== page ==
Northern bluefin tuna (Thunnus thynnus) swim inside a 'Mattanza' net (ancient fishing practice and ritual), off the island of San Pietro, Italy. Check out project website: On the med tuna trail
Image credit: Brian J. Skerry / National Geographic Stock / WWF
Atlantic bluefin tuna populations have declined alarmingly over the past few decades.
Bluefin Tuna The Atlantic bluefin tuna (Thunnus thynnus) is a large migratory fish found in the western and eastern Atlantic and the Mediterranean Sea. Bluefin tuna is the source of highest grade sushi. Bluefin tuna fisheries are near collapse and the species at serious risk of extinction if unsustainable fishing practices in the Eastern Atlantic and Mediterranean are not stopped. A temporary ban on the global trade of bluefin tuna would allow the overexploited species to recover. WWF is encouraging restaurants, chefs, retailers, and consumers to stop serving, buying, selling, and eating endangered bluefin tuna until this amazing species shows signs of recovery.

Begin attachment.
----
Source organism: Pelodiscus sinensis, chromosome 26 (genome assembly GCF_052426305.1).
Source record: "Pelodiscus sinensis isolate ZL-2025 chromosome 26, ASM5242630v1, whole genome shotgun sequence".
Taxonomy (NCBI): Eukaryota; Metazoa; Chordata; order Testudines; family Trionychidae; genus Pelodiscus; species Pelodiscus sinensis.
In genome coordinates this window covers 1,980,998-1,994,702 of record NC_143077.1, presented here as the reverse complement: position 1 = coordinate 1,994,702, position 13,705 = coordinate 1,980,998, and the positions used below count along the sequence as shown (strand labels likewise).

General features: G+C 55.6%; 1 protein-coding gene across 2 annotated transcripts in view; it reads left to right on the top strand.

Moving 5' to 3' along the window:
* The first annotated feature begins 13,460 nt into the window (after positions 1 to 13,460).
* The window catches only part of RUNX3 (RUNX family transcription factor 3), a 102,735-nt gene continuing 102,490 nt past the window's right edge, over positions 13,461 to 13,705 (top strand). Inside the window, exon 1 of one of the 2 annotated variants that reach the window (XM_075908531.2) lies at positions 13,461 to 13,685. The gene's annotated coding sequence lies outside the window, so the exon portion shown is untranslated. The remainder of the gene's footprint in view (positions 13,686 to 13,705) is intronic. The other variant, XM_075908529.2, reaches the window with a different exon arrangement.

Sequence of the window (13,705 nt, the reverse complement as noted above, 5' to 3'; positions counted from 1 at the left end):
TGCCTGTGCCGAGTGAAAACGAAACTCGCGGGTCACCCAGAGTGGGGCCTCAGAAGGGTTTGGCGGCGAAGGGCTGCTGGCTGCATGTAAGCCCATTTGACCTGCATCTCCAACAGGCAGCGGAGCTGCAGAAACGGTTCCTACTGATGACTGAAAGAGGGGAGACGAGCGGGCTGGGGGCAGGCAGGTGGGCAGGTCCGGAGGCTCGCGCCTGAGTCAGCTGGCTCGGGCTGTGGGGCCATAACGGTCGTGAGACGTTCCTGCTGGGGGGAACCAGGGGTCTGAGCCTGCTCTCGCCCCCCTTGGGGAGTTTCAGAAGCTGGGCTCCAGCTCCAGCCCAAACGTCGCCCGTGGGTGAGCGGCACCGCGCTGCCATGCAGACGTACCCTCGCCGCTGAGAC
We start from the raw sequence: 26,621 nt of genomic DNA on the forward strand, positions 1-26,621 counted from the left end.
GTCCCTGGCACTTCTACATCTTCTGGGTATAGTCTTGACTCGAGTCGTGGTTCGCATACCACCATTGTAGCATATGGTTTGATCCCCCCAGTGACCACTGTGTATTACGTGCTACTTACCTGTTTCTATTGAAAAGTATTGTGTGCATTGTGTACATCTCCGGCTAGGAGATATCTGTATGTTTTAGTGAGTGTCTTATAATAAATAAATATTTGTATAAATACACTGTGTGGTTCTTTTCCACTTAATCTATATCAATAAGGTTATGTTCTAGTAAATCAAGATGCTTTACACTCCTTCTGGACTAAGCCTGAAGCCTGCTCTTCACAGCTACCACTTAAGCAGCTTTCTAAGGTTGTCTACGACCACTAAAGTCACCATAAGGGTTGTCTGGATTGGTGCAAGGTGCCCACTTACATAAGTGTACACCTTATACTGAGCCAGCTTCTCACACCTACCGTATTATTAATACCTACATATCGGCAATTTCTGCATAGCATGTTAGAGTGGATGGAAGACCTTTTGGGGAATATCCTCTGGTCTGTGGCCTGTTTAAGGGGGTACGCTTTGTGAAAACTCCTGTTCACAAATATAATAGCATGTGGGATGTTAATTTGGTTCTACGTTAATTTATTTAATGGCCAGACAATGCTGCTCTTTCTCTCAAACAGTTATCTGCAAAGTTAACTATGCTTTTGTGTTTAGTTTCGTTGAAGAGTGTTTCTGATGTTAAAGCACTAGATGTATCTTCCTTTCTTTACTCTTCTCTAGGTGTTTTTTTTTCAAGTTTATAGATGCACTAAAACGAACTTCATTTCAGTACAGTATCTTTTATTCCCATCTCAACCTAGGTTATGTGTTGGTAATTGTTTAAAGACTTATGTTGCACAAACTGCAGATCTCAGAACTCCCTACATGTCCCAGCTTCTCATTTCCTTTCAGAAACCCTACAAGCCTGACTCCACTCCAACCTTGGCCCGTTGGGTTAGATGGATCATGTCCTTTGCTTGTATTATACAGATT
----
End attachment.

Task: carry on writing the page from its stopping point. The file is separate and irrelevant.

There may be millions of Bluefin tuna left in the world but at the current rate of fishing they are decreasing to the point that the population may not recover.
Northern bluefin tuna are big!
© WWF International
© WWF/Manu SAN FÉLIX
© Brian J. Skerry / National Geographic Stock / WWF